For example, shooting deer for meat you need to survive: perfectly fine. However, you need feathers from birds to make arrows. So if you, naturally, randomly shoot birds for feathers, you get dinged for random acts of murder (bird-der?). You are supposed to pick those up from the piles of feathers on the ground, idiot. Or if you see a carnivorous plant eating a bird, you’re supposed to walk over and disentangle it from said plant. If you just kill the plant (which kills the bird, too), you’ve done a bird-er. Monster.
Likewise, you can shoot down bee hives for honey, but that’s bad. Or you can offer them flowers and that’s good. Every now and then, you wander into a location that judges your deeds and officially shifts your morality, but by the time you do that, you may have forgotten what you did. The hallucinatory experience of the world extends to the logic of the game’s systems. There are shrines to various godly beings and you can visit them and pledge yourself…but, let’s see, an eyeball wearing what appears to be a horned helmet. Seems evil. Oh, nope, that one’s good.
The game’s heavy use of shadow and nature and cover does set a very nice atmosphere, but it also makes it hard to pick out enemies or predict when you’re going to get attacked. The smiling fire dragon things? They will happily try to kill you. The ant wearing a crown? You’re supposed to talk to her, she’s the aforementioned Empress that wants to murder all humans in the village. Telling her where to go is bad (sensibly), but she also doesn’t seem to care if you wander around smashing ant structures (good, I guess?), but your character also won’t pick up stick bugs because despite murdering all sorts of weird things and sending the Empress of the Ants to destroy the village that cast her out, she won’t take a life for no reason, apparently.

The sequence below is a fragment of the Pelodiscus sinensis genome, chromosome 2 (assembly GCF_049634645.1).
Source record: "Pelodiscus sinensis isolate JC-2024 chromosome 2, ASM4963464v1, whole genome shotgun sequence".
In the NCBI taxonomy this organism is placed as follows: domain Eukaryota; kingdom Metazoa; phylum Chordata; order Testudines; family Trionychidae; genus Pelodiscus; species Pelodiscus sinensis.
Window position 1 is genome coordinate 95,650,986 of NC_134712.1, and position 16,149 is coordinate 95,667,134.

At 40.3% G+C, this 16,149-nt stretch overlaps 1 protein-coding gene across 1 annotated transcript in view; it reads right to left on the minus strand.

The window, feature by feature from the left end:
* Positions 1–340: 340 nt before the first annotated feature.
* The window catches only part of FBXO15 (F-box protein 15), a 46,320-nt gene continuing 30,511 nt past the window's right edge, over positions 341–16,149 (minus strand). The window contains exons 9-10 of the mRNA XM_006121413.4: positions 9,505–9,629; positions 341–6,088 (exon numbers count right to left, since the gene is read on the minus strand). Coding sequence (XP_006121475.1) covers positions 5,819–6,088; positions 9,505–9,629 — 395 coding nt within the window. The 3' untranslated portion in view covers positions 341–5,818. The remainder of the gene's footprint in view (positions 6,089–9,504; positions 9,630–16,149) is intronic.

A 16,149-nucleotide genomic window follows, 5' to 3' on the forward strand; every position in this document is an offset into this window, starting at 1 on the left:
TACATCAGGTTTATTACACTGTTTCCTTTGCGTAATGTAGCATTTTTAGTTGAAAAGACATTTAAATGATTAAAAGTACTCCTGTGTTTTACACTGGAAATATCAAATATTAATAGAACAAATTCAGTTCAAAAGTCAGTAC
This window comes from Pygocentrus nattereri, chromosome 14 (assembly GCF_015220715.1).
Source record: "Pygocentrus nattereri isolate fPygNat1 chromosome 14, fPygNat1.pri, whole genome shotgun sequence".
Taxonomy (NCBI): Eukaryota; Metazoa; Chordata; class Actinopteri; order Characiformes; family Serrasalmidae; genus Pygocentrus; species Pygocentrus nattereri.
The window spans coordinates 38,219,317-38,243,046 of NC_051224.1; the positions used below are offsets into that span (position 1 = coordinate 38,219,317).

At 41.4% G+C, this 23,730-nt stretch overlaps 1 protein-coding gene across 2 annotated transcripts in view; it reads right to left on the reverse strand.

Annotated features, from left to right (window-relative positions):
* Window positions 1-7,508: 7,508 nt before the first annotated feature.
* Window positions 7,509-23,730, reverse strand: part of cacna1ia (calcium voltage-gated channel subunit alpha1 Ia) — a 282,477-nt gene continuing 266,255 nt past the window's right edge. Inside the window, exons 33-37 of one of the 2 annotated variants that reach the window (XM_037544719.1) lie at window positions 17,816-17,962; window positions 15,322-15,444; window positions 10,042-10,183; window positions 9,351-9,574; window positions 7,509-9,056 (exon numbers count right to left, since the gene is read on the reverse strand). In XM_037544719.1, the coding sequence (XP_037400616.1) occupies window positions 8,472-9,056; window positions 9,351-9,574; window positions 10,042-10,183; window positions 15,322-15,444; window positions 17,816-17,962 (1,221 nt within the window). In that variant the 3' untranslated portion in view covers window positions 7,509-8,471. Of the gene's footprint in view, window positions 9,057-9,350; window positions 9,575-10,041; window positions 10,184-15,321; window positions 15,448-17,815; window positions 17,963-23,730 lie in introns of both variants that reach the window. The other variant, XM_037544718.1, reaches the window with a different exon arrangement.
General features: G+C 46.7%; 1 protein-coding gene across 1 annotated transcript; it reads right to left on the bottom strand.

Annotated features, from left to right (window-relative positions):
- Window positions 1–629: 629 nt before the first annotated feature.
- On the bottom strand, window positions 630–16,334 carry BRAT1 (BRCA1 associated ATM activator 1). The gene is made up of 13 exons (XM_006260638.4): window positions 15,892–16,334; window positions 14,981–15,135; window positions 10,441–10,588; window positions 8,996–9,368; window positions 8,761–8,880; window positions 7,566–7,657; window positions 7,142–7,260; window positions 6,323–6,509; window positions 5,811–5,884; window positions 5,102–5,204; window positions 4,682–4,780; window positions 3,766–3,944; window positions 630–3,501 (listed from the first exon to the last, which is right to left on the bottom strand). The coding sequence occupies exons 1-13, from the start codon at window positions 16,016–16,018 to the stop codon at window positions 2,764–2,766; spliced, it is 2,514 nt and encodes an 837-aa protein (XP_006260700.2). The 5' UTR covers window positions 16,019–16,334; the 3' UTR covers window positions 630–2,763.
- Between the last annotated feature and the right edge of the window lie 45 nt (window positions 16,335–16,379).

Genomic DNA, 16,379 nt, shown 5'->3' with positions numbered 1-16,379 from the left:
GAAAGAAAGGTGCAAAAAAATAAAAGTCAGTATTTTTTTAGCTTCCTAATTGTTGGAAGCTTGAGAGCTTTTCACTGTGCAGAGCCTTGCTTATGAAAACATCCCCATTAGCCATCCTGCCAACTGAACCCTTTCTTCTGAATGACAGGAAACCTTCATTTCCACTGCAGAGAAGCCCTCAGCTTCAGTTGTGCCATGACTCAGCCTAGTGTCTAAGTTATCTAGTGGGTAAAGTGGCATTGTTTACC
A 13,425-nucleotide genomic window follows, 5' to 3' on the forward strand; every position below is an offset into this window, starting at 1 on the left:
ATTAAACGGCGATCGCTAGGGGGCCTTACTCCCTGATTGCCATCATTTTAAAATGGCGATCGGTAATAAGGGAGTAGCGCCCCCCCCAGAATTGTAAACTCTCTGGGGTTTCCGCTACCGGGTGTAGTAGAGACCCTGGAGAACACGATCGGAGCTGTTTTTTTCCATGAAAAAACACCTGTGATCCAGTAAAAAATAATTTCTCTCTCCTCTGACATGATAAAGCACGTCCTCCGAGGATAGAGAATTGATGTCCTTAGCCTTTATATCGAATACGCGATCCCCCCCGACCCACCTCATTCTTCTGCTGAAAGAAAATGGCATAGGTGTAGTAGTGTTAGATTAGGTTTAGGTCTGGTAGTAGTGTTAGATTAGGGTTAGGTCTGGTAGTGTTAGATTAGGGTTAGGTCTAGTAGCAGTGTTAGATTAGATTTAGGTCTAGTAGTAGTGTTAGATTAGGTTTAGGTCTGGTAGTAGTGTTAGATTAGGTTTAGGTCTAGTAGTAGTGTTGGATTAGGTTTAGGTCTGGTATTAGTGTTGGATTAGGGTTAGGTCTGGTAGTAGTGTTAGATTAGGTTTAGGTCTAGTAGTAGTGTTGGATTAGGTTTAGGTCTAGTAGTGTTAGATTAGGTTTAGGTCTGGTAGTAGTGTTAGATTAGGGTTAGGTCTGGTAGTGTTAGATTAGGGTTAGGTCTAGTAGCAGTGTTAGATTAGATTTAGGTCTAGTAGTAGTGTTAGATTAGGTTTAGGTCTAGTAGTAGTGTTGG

I actually tremendously enjoyed wandering around in the world, grabbing everything that looked craftable, talking to random NPCs, and trying to figure out what in the hell was going on. It reminded me of, back in ye olden times, when you’d pick up a game and have no idea what it was about because you still kinda had to read magazines (we had those!) and if they didn’t cover it, well, it was the blurb on the back of the box and that was it. If you were lucky, you got a manual. Also uphill to school both ways, yada yada, etc.
Blacktail is one of those games where it almost feels like they wanted to make a walking/exploration-type game, but they had to put some combat in it and make it feel like a video game so people would know what it was, so there’s always a tension between the “art of exploring a weird fairy tale world” and “oh shit we have to have combat,” and it’s never quite resolved. That said…it’s a weird, weird world and it’s absolutely a trip to stagger through the bizarro story as long as you don’t get too frustrated trying to circle strafe and noscope arrowshot some weird gnome things or talking mushrooms (the evil ones, of course) or the next weird and wonderful thing it throws at you.
The Final Word
There’s really nothing like Blacktail as long as you don’t mind the video game stuff stumbling over the weird story stuff. Or play in story mode, I suppose.
– MonsterVine Rating: 3.5 out of 5 – Fair